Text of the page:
“It is easy in the world to live after the world’s opinion; it is easy in solitude to live after our own; but the great man is he who in the midst of the crowd keeps with perfect sweetness the independence of solitude.”

That’s it. Right there. I want out, but I want to stay in, too. I just don’t want all the ugly stuff that comes with staying “in.”

Is it any different, though, than watching television? We are given the opportunity to tune in to nearly 1,000 channels at any given moment. We choose the frequency, my friends. We make the choice.

What I have learned in 2014 is that those choices require a lot of hard work, focus, dedication, and commitment. Getting older doesn’t make any of those things easier; in some ways, we have to try even harder to avoid the sirens’ alluring calls. They tempt us to resign to the complacency that social media offers us.

Tempting, yes. All the time. That’s why 2015 is about returning to the Hunter-Gatherer within me.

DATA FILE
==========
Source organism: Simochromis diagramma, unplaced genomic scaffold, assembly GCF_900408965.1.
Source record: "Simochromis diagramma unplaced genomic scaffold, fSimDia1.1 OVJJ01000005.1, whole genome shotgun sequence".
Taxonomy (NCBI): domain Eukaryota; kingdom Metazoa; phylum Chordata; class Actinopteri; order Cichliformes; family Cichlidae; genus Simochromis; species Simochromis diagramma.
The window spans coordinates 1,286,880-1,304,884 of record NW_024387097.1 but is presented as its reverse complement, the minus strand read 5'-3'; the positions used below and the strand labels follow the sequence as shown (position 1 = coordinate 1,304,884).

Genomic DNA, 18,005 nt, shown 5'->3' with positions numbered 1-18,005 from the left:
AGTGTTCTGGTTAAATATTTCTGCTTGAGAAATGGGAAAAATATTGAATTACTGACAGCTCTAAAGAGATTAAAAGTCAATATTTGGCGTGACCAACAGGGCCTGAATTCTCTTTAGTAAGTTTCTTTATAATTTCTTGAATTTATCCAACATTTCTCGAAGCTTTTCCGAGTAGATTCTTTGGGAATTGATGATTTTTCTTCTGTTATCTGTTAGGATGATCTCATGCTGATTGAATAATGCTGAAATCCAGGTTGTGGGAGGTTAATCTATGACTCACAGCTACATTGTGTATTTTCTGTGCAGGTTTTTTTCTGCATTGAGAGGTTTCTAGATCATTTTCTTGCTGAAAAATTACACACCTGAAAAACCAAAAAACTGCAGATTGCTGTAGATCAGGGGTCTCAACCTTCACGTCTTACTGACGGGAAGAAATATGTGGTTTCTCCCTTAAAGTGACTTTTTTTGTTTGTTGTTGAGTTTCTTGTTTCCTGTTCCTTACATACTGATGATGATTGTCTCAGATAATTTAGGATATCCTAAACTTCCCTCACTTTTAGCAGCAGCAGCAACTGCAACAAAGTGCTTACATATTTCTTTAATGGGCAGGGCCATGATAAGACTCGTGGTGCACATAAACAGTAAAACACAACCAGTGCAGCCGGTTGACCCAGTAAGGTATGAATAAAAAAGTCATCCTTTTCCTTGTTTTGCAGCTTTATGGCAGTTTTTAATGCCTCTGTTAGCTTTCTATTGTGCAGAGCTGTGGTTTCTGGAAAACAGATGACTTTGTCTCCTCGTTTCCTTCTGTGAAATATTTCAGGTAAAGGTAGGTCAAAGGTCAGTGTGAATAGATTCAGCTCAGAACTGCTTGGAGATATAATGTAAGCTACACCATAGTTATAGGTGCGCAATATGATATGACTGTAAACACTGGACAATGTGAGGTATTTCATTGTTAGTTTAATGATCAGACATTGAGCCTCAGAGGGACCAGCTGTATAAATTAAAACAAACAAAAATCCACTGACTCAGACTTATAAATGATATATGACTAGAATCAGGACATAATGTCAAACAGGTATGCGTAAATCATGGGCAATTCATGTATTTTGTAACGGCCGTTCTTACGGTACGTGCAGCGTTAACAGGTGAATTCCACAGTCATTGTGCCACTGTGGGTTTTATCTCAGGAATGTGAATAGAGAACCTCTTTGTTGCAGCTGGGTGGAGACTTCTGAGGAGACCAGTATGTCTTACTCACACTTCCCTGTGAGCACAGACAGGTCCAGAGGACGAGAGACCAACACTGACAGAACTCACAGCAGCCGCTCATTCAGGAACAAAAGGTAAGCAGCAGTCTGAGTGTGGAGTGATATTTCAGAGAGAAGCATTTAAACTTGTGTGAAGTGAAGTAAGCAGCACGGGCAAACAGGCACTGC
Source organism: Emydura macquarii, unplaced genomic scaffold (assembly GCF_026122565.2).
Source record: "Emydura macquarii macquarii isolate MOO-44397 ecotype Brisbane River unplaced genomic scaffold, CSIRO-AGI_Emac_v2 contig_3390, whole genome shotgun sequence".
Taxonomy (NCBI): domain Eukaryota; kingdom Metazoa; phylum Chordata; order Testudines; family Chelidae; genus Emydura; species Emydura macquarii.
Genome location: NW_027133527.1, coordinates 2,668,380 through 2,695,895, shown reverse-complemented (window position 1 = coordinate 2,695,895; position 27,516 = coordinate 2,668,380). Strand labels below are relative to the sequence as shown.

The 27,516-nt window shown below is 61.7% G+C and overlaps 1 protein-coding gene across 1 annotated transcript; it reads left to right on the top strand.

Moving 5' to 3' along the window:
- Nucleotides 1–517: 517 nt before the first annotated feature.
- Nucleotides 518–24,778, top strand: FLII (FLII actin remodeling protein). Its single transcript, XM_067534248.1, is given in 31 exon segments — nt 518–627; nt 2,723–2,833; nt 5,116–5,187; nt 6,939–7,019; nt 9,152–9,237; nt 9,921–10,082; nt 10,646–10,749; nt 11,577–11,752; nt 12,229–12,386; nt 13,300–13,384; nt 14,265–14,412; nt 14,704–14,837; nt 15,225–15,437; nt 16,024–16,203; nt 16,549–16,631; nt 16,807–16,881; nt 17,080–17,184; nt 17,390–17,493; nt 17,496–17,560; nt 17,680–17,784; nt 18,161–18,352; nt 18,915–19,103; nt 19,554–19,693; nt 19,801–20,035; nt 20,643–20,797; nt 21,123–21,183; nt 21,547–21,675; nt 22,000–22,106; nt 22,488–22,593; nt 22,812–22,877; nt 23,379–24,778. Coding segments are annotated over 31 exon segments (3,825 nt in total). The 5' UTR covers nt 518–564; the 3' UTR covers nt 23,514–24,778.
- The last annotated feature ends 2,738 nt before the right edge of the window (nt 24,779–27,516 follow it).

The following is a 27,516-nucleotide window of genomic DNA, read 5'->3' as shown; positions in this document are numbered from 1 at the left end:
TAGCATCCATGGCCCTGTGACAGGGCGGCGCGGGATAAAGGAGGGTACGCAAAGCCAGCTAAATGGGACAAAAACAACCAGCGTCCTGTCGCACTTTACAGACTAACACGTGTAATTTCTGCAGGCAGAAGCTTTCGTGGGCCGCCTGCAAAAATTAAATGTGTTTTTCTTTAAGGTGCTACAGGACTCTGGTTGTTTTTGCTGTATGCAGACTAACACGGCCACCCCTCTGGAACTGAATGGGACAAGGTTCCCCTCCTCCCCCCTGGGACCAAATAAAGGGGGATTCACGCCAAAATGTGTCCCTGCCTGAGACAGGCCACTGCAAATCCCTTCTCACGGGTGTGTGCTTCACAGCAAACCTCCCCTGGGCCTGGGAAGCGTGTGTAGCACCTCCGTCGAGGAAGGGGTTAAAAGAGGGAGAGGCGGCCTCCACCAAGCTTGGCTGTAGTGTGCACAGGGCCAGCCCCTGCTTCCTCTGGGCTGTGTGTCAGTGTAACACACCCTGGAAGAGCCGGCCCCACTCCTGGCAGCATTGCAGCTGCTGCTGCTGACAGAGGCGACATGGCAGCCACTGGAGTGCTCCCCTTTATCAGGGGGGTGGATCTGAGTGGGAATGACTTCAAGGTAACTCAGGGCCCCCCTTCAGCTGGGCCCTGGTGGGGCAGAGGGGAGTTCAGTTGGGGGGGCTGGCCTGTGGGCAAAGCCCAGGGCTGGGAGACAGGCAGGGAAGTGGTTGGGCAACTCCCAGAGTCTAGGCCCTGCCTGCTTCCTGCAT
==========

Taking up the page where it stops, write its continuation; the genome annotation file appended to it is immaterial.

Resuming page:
It’s not going to be easy to focus my energies into the things that matter the most to me. I have to employ a will to seek out my greatest needs and achieve them; I need to do away with everything “processed and refined” in my life and retain the primal goods and meaningful relationships that exist. I need to let them flourish, become the most powerful things in my life, and live genuinely with and among them.

There it is. My focus for 2015: Living Primal in the 21st Century.

I leave you (and 2014) with a great clip from a movie called Facing The Giants (2006). It captures the essence of how I need to prepare for the long haul in 2015. Maybe you feel the same. Maybe you need to realize that you can do some pretty once-believed impossible things. For me, I need to remember that it’s a long year, and I can’t lose sight of my focus and my goals, no matter how heavy or burdensome the pursuit might seem.

Just keep going, never give up, never quit, and never stop believing in the greatness within you.

 Happy New Year to all of you, near and far. May these be the greatest of days, regardless of the challenges we will most certainly face along the way.